Conservation Value of the North American Boreal Forest from an Ethnobotanical Perspective

February 1, 2010

The Boreal region in North America covers a vast area (almost six million km2) composed of a patchwork of unique habitats. The traditional territory of many indigenous people is within the Boreal region; there are hundreds of Aboriginal communities in the Canadian Boreal. Indigenous connections to the Boreal landscape go far beyond utilitarian purposes. Not only have indigenous people obtained all the resources necessary for survival from this environment, they have also developed a sacred cultural connection to the Boreal.

Specifically, the Boreal has significant ethnobotanical (relationship between people and plants) importance to indigenous people from this region. This ethnobotanical importance along with the collective traditional knowledge that is unique to and intrinsically tied to this region and the rich variety of plants from which this knowledge stems, lend tremendous weight to the significant conservation value of the Boreal region.

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Media Contacts for Interviews

To arrange an interview with Nancy Turner, or for more information, please contact:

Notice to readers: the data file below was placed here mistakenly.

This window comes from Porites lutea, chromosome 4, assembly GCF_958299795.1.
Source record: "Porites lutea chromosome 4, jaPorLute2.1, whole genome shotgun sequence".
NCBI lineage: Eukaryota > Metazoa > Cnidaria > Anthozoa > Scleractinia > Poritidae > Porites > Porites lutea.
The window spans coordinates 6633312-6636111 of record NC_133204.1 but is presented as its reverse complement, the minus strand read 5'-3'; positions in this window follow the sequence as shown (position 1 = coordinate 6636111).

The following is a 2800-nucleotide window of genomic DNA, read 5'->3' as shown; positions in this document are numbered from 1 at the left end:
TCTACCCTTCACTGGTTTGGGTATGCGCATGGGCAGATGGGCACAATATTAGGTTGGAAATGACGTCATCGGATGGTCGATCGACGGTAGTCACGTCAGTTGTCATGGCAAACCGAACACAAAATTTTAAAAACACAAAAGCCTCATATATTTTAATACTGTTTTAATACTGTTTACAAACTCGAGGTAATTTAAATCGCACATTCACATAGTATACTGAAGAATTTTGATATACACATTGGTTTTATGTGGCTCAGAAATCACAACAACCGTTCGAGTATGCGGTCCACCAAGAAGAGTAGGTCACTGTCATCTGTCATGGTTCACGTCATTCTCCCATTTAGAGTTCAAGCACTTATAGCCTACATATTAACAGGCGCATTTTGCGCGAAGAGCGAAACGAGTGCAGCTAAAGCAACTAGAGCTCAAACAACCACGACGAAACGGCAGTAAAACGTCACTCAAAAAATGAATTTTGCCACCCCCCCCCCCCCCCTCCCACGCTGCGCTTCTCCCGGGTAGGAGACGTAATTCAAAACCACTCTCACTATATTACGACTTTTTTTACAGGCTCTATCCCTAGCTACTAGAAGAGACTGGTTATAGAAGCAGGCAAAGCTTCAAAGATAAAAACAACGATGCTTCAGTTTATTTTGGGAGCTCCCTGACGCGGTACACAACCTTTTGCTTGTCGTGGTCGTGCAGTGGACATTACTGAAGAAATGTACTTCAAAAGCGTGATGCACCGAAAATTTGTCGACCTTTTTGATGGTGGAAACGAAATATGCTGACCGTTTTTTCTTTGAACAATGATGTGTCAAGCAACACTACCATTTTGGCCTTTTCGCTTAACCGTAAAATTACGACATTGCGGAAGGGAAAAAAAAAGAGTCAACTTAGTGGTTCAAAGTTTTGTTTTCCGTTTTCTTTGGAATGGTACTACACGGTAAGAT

Suzanne Fraser, Director of Communications
Canadian Boreal Initiative

To arrange an interview with David Suzuki, please contact:
Ian Hanington, Communications specialist
David Suzuki Foundation
604-732-4228 X 238

Faisal Moola, Director, Terrestrial Conservation and Science Program
David Suzuki Foundation

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Map of aboriginal peoples of North America's Boreal region:


Map of world's last great intact forests:


Largest in red, followed by yellow and green, representing forests undisturbed to date by humans


Map of human-related disturbances within Canada's Boreal forest:


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Cree children picking wild blueberries:

Credit: Natasha Moine


Traditional Dene drum dance - drum frames made of birch bark:

Credit: Garth Lenz


Cree elder prepping roots:

Credit: Natasha Moine


Cree men carving canoe paddles:

Credit: Natasha Moine


Oscar Lake in the Northwest Territories:

Credit: D. Langhorst, Ducks Unlimited


Part of the newly-expanded Nahanni National Park, Northwest Territories:

Credit: Steve Kallick, International Boreal Conservation Campaign


Triangle Lake, part of northern Ontario's Boreal Forest:

Credit: Jeff Wells, Boreal Songbird Initiative

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